Search Tips: 1) Click "Find on This Page" button to activate page search box. 2) When searching for a name (e.g. a songwriter), enter last name only. 3) When searching for a song title on the catalog page, omit an initial "The" or "A". 4) more search tips.
Harry Barris was a popular singer and songwriter, born to Jewish parents in New York City, and as described by Gary Giddins, was "as frenetic as Bing was calm . . . the quintessence of Jazz Age show buiness, or at least though he was." Giddins portrays him as "small, wiry, and moon-faced with glittery eyes, and dark hair slicked back and parted in the middle."
Barris first made his mark as a member of the Rhythm Boys, a trio of singers also including Crosby and Crosby's boyhood friend Al Rinker. The group's most well known gigs were first with Paul Whiteman, which included singing several numbers in the film King of Jazz (1930). The Rhythm boys recorded both with Whiteman, with whom they were a star attraction between 1927 and 1930, and on their own with Barris on piano. After Whiteman fired them for undependable behavior (usually caused by drinking too much), they landed a job with the Gus Arnheim Orchestra at the Coconut Grove in Los Angeles, which led to Crosby's first hit "I Surrender Dear," written by Barris (music) and Gordon Clifford (words) in 1931.
Barris appeared in scores of films between 1931 and 1950, usually as a pianist and singer. Later he was the night club pianist In The Lost Weekend (1945) who humiliates Ray Milland by singing "Somebody Stole My Purse." Off screen, Barris was a successful songwriter composing the music for "Mississippi Mud," "I Surrender Dear," "It Must Be True," and "Wrap Your Troubles in Dreams."
Plagued by a life-long drinking problem, Barris died in Burbank, California, at the age of 57.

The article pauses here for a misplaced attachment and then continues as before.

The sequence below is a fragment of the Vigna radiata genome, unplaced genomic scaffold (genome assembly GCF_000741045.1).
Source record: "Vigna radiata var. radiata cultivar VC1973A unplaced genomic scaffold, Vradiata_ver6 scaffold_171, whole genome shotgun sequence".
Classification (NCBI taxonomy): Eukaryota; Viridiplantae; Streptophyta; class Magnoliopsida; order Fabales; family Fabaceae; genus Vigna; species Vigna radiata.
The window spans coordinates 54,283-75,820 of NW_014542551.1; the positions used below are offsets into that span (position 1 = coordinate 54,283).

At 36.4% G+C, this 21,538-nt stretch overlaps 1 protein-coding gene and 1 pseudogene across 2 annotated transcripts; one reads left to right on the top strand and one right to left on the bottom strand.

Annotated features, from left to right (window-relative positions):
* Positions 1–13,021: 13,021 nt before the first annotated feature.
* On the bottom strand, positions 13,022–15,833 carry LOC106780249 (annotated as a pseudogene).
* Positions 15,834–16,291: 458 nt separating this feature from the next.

Sources:Wikipedia; the Harry Barris Bio. at Solid, and Gary Giddins, Bing Crosby: A Pocketful of Dreams.
Alec Wilder, distinguished critic of the music of The Songbook, finds that he "must mention, if only in passing, a sweet little 1930 song by Harry Barris called 'It Must Be True'." Concerned that he is breaking his own rule in discussing a song that "does not break any new ground," Wilder justifies himself by saying, although "it's up to nothing but fun and games, its honesty and camaraderie deserve illustration." He concludes in what would seem to be the spirit of Barris, that "whenever I see a song that seems free of strict commercialism, and has the quality of having been fun to write as opposed to having been ground out, I am impelled to mention it" (Wilder, pp. 469-470, hardcover Ed.)
Harry Barris with Shirley Ross and The Kingsmen perform "Feelin' High" in the 1934 movie
Apparently Durante was also invited.
Submit comments on songs, songwriters, performers, etc.
Feel free to suggest an addition or correction.
Please read our Comments Guidelines before making a submission. (Posting of comments is subject to the guidelines.
Not all comments will be posted.)
Borrowed material (text): The sources of all quoted and paraphrased text are cited. Such content is used under the rules of fair use to further the educational objectives of CafeSongbook.com. CafeSongbook.com makes no claims to rights of any kind in this content or the sources from which it comes.
Borrowed material (images): Images of CD, DVD, book and similar product covers are used courtesy of either Amazon.com or iTunes/LinkShare with which CafeSongbook.com maintains an affiliate status. All such images are linked to the source from which they came (i.e. either iTunes/LinkShare or Amazon.com).
Any other images that appear on CafeSongbook.com pages are either in the public domain or appear through the specific permission of their owners. Such permission will be acknowledged in this space on the page where the image is used.
For further information on Cafe Songbook policies with regard to the above matters, see our "About Cafe Songbook" page (link at top and bottom of every page).
Master List of Great American Songbook Songwriters
Names of songwriters who have written at least one song included in the Cafe Songbook Catalog of The Great American Songbook are listed below.
Names of songwriters with two or more song credits in the catalog (with rare exceptions) are linked to their own Cafe Songbook pages, e.g. Fields, Dorothy.
Names of songwriters with only one song credit in the catalog are linked to the Cafe Songbook page for that song, on which may be found information about the songwriter or a link to an information source for him or her.
Please note: Cafe Songbook pages for songwriters are currently in various stages of development.